Saturday, October 31, 2009

Don Bosco's Manifesto on Pastoral Charity

This year, as we celebrate the 150th year of the death of St. John Vianney and the 150thyear of the founding of our congregation, we also mark the quasquicentennial of the Letter from Rome.

On May 6, 1884, exactly one hundred twenty five years ago, St. John Bosco who was in Rome dictated a letter to his secretary, Fr. John Lemoyne. The letter neither contained empty pleasantries nor some sporadic housekeeping procedures the recipients ought to take note of. That important correspondence, as we know it now, is a synthesis of how Don Bosco desired his Salesians to deal with the young people.

This letter was mailed four day's letter. But Fr. Michael Rua did not think that it should be read out in its entirety in public, and so he requested that a copy be sent to him that was suitable for the pupils.

The letter from Rome is rightly called as such because it is precisely that—Don Bosco wrote it from Rome. But probably, it is more appropriate to call it "the letter from the heart," because every single thought contained in the letter is unmistakably an expression of Don Bosco's love for his Salesians and the young people of his oratories.

Fr. Peter Braido, one of the foremost experts in the field of the Preventive System, would say that "the eleven short pages constitute the clearest and most essential document of the pedagogy of Don Bosco, which is, in itself, one of the most meaningful in the whole of Christian pedagogy.

The letter touched on the subject of his deteriorating physical health—frail body, and his poor eyesight. But amidst all these, he never failed to mention how he delights to write to them, and how he looks forward to hear from them.

The first paragraphs of the letters, using the standard of our young people, sounded cheesy. He could not contain his emotions probably because he would always wear his heart on his sleeve, especially when he was composing that letter. He emphasized the brand of loving kindness which he hopes to be known for in his institute: patience, gentleness, and no humiliating remarks. He challenged the recipients, to exercise only these in the realm of the Oratory, and "the boys should not only be loved, but realize that they are loved."

To speak of an authentic love of a Salesian is to make a distinction. Here, let me ask the help of Pope Benedict.

"Love," the Holy Father said, "in the true sense, is not always a matter of giving way, being soft, and just acting nice. In that sense, a sugar-coated Jesus or a God who agrees to everything and is never anything but nice and friendly is no more than a caricature of real love. Because God loves us, because he wants us to grow into truth, he must necessarily make demands on us and must also correct us."

Don Bosco, perhaps relying on the filial affection of his boys, openly speaks about what delights him: the practice of virtues, regularity in confessions and communion, which ultimately leads to the salvation of souls.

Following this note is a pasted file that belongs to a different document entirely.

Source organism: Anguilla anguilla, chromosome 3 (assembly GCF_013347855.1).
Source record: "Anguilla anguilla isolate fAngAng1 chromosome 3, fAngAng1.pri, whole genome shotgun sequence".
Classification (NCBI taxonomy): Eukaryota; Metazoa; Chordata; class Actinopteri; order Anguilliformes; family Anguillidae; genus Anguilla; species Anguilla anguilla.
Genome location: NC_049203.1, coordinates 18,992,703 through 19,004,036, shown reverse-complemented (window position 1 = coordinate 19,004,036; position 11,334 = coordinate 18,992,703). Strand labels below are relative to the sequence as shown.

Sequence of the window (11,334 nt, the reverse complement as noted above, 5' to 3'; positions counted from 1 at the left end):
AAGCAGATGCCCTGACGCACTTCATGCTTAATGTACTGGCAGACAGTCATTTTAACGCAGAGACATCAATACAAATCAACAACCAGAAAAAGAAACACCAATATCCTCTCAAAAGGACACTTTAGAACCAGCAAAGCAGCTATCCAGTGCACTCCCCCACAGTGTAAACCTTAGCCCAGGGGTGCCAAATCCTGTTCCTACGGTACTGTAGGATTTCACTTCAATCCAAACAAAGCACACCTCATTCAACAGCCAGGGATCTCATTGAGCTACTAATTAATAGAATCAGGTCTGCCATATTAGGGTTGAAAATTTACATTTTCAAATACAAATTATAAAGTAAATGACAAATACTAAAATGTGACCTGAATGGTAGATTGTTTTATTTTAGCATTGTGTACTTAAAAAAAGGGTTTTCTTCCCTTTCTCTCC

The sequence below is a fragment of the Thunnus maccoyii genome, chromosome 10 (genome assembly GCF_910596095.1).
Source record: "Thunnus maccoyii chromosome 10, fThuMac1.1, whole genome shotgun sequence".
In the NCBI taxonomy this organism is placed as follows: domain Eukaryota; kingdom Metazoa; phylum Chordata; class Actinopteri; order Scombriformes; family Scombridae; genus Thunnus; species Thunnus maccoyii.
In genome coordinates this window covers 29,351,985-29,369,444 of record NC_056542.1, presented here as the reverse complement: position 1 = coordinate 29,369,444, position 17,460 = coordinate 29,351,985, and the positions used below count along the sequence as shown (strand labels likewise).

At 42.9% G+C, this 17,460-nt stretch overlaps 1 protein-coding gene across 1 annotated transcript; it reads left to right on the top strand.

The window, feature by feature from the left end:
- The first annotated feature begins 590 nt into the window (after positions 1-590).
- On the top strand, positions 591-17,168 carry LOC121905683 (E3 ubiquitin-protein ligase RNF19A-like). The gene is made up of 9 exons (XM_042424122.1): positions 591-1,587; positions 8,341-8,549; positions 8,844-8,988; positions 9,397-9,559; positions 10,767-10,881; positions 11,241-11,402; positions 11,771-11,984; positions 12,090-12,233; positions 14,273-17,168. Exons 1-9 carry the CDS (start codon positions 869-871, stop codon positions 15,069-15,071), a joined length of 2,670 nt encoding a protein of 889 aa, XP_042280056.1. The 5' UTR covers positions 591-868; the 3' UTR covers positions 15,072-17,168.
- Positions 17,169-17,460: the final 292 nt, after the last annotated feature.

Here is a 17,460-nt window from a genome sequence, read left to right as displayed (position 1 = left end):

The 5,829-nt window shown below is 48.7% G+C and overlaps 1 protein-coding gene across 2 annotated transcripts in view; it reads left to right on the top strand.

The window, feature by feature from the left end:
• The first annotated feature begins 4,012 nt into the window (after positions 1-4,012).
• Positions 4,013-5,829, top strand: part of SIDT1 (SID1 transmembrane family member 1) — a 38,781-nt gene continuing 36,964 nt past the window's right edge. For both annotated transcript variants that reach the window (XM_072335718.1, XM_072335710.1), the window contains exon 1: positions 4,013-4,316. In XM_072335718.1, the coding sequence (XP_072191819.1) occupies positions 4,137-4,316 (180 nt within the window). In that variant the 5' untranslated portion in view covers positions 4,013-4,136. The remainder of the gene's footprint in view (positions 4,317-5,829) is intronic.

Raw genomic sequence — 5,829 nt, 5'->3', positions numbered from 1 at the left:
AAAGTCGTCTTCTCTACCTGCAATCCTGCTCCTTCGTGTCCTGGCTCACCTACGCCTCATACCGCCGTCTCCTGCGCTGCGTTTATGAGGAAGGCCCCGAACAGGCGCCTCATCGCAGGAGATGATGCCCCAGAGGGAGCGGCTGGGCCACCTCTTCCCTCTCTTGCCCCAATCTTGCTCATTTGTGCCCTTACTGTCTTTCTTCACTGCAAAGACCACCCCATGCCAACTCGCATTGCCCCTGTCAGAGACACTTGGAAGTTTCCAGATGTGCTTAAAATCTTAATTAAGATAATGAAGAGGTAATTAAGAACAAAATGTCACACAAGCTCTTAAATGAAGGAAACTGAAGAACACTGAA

I first read that letter on the latter part of my novitiate. I thought that we would not tackle it since we seldom give attention to the appendix part of any textbook. After all, there is a reason why appendix is found at the last few pages of any publication if in case its author decides to come up with one. It is merely a supplement, something that can be dispensed with. We would not miss anything important if we skip that part. Things remain to be valid even without reading that section. But there is also a sufficient reason why there is an appendix. And why that letter has been part of our constitutions.

One hundred twenty five years after the letter was written, read and reflected on, have we managed to remain faithful to Don Bosco's challenges to his Salesians? Will there be a need to write another letter?

The initial reaction was for me to see my locale vis-à-vis the setting when that letter was composed. With the ugly depiction the oratory morphed to be against the backdrop of the golden age of the glorious oratory, I saw the relevance of coming up with such a letter. There was a need for it. A reminder was in order.

Six months from now, I will be in practical training. I am not denying it; whether it is Cebu, Mandaluyong, Pampanga or Guam—I am excited—regardless of wherever I would be assigned. I will be able to flex my own Salesian muscles and live first hand a life of a son of Don Bosco immersed in the active apostolate. By then, I don't expect to be with Br. Joji or any other brother assistant to remind me of my duties. I will also free myself from the 'nagging love' of Fr. Bobby or any other prefect of discipline to instantly offer corrections.

But I know that I am also gripped by fear when as I inch towards that time.

As a young Salesian, I cringe whenever I am reminded that I ought to be a sign and bearer of God's love for the young. This is such a tall order. But I am sure, it can be done. With God's grace, I know that it is possible.

Again, this letter will only continue to be relevant if the message it articulates remains to be valid to the lives of those people concerned. After all, people and events which are worth celebrating are moments which continue to remain relevant to our lives.

Don Bosco did not write a treatise on pastoral charity. Instead, he composed a letter, ordering and begging his Salesians then—and especially now—to make themselves be present in the midst of the young.

This year, we celebrate Don Bosco's 121st death anniversary. Year after year, we go farther and farther from him. Nobody is left among his boys who encountered him in the flesh, but he left us a legacy which documents the pedagogy he wished to live and carried out by his sons. His letter from Rome speaks eloquently of this paternal legacy we ought to treasure most.